The Many Guises of the Soma Wolverine

Update July 2023

We’ve just received a size run of the new Type 4.1a framesets. Its back in the OG Orange with some subtle graphics changes. The main difference is flat mount front and rear braking, bringing it inline with road groupset offerings. Get in contact if you’re keen to get a build together or read on for a bit of inspiration.

At Commuter we’re very lucky to have been able to forge relationships with some great brands and offer some of the industry’s leading commuting, touring and adventure bikes. Within this range though, there are a few that really shine, like the Tumbleweed Prospector we featured recently. To be fair though there is a solid standout for us when it comes to versatility of setup and mixed terrain capability. The Wolverine from Soma Fabrications. If you haven’t come across the Wolverine before, or haven’t really had a proper look, here’s everything you need to know about one of our favourite and most popular bikes.

Soma list the Wolverine as a ‘Monstercross/Adventure’ bike but it’s been our experience that the options with this bike reach much further. Here’s our take on a bunch of the Wolverine’s features, what they mean and how they might work for you.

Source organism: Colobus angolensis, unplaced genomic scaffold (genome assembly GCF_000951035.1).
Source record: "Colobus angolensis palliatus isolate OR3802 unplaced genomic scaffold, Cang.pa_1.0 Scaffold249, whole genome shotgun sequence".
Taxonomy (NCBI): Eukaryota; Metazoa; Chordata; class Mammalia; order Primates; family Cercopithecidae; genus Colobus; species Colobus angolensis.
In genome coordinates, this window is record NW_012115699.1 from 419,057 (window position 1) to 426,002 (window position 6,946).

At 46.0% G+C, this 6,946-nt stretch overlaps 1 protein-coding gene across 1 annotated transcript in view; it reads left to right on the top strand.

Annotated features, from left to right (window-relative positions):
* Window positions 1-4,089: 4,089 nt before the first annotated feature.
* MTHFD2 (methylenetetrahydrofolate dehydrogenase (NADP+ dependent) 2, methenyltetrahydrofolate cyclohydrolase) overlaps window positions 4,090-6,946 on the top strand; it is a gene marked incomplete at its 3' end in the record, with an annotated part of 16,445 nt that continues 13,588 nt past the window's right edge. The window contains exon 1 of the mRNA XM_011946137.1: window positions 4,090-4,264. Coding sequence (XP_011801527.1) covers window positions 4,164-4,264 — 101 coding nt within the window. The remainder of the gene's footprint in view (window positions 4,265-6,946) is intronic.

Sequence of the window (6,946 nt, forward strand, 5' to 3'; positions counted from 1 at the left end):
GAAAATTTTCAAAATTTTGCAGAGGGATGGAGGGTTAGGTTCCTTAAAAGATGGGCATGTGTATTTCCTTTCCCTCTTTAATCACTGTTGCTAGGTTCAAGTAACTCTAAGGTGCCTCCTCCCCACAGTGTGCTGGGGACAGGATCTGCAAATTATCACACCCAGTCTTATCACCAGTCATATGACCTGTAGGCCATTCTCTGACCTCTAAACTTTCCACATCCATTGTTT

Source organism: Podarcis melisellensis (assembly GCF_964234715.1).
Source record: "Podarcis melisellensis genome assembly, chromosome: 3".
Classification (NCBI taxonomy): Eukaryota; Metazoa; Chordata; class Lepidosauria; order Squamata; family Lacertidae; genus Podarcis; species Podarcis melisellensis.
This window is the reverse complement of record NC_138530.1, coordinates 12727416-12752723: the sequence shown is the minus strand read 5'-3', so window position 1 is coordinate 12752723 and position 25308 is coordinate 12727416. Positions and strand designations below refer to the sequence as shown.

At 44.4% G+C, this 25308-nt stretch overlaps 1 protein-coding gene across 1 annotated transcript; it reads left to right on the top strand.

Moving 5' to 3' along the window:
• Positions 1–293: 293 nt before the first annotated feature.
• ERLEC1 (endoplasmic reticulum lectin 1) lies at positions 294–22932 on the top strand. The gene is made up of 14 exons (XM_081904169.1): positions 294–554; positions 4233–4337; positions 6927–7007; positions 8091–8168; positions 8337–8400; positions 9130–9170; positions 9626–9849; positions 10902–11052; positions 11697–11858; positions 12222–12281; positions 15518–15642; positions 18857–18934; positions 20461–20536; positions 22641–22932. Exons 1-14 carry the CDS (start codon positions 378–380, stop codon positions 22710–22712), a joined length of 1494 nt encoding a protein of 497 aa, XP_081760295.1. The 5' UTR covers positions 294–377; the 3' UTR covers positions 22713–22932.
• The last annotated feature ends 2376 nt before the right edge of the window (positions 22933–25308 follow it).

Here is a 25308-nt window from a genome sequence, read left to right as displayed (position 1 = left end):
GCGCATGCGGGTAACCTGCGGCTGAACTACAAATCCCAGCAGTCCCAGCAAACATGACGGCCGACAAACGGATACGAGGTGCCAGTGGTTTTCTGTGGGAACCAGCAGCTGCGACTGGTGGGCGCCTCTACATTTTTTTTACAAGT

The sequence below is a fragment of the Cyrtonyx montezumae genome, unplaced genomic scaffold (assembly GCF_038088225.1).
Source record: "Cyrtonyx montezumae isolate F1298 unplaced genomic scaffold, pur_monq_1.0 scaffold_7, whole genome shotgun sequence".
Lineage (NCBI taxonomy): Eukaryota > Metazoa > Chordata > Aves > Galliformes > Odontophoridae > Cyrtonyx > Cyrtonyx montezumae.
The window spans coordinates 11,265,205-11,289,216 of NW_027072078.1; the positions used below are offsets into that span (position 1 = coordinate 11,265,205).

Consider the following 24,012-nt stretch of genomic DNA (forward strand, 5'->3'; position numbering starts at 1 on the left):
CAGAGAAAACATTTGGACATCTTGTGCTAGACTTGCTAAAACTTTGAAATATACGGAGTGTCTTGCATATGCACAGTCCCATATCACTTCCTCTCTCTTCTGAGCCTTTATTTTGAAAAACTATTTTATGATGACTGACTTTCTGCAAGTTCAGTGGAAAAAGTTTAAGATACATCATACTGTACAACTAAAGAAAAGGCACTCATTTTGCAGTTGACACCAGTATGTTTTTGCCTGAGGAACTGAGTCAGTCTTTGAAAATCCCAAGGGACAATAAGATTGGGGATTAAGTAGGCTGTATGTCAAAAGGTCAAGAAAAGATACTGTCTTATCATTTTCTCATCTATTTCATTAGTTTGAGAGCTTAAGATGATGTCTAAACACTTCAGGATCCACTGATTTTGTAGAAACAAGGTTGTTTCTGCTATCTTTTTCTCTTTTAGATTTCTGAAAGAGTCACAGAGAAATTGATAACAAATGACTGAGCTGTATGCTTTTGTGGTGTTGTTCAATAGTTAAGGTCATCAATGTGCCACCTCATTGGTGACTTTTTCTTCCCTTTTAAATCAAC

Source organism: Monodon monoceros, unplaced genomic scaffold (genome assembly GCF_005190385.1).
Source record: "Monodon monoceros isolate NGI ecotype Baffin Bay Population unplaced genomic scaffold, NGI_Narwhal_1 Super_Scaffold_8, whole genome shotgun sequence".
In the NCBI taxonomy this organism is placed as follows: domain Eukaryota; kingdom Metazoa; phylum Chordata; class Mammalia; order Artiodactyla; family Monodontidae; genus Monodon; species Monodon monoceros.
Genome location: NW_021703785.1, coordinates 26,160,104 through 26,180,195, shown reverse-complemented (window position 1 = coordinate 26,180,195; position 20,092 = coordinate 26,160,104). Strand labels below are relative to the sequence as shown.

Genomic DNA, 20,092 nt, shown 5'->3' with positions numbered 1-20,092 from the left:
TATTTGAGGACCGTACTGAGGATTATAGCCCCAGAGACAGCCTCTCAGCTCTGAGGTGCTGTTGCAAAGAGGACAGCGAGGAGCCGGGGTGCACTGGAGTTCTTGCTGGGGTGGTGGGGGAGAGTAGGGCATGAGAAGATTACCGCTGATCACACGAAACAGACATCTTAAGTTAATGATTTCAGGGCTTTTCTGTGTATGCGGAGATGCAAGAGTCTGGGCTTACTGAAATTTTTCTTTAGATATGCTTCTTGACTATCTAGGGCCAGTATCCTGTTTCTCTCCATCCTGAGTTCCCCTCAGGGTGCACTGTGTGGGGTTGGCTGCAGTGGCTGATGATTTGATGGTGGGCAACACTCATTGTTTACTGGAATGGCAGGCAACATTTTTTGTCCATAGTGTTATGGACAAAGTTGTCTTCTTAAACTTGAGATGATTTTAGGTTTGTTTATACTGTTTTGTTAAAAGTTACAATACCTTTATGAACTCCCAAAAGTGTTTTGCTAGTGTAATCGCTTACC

Wheel Size Versatility

Soma list the Wolverine as being able to handle 700x45mm tyres but they’re certainly selling themselves short with that description. Staying with big wheels (700c or 29er) for now we’ve found the Wolverine capable of taking up to 2.2inch or 55mm rubber without buzzing the frame or fork. On the flip side to this we’ve also found the geometry remains very happy with tyres as small as 28mm making the Wolverine an equally capable ‘tarmac only’ machine or spritely commuter. The Wolverine was also way ahead of it’s time being able to handle, and riding nicely with, what the industry likes to call ‘Road Plus.’ Essentially the idea behind Road Plus is going down a rim size (from 700c/29er to 650b/27.5) and running bigger volume rubber to reach the desired overall diameter. In this guise the Wolverine is absolutely awesome. With either 650×47 road and mixed terrain tyres or up to 2.35inch dirt rubber. The smaller wheelsize also results in a slightly more nimble handling bike, with less chance of toe overlap with the front wheel in tight turns, which is especially nice on smaller size bikes.